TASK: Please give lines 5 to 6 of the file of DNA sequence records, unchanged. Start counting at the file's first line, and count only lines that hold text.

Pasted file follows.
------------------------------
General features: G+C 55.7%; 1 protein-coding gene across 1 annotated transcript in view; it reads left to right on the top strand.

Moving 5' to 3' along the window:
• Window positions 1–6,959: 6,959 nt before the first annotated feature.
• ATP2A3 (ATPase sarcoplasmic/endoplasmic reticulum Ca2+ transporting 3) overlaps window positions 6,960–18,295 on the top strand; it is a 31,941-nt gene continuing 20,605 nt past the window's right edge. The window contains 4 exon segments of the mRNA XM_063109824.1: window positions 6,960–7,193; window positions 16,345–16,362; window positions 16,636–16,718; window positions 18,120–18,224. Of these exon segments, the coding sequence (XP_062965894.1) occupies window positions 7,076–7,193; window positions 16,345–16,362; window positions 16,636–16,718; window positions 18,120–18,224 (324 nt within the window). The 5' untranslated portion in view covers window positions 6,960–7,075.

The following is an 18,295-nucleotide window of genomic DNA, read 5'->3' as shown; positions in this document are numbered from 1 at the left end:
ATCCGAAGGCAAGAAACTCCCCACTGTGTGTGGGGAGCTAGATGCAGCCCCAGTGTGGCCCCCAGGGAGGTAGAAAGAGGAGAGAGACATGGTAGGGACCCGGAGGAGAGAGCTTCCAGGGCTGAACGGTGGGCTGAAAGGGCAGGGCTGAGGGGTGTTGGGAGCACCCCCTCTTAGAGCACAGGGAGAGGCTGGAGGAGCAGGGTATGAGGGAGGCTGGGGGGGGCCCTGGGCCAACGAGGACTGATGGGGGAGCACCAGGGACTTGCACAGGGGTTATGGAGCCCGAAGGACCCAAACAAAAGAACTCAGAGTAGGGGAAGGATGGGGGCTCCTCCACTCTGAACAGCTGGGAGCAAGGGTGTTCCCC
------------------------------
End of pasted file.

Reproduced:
The following is an 18,295-nucleotide window of genomic DNA, read 5'->3' as shown; positions in this document are numbered from 1 at the left end:
ATCCGAAGGCAAGAAACTCCCCACTGTGTGTGGGGAGCTAGATGCAGCCCCAGTGTGGCCCCCAGGGAGGTAGAAAGAGGAGAGAGACATGGTAGGGACCCGGAGGAGAGAGCTTCCAGGGCTGAACGGTGGGCTGAAAGGGCAGGGCTGAGGGGTGTTGGGAGCACCCCCTCTTAGAGCACAGGGAGAGGCTGGAGGAGCAGGGTATGAGGGAGGCTGGGGGGGGCCCTGGGCCAACGAGGACTGATGGGGGAGCACCAGGGACTTGCACAGGGGTTATGGAGCCCGAAGGACCCAAACAAAAGAACTCAGAGTAGGGGAAGGATGGGGGCTCCTCCACTCTGAACAGCTGGGAGCAAGGGTGTTCCCC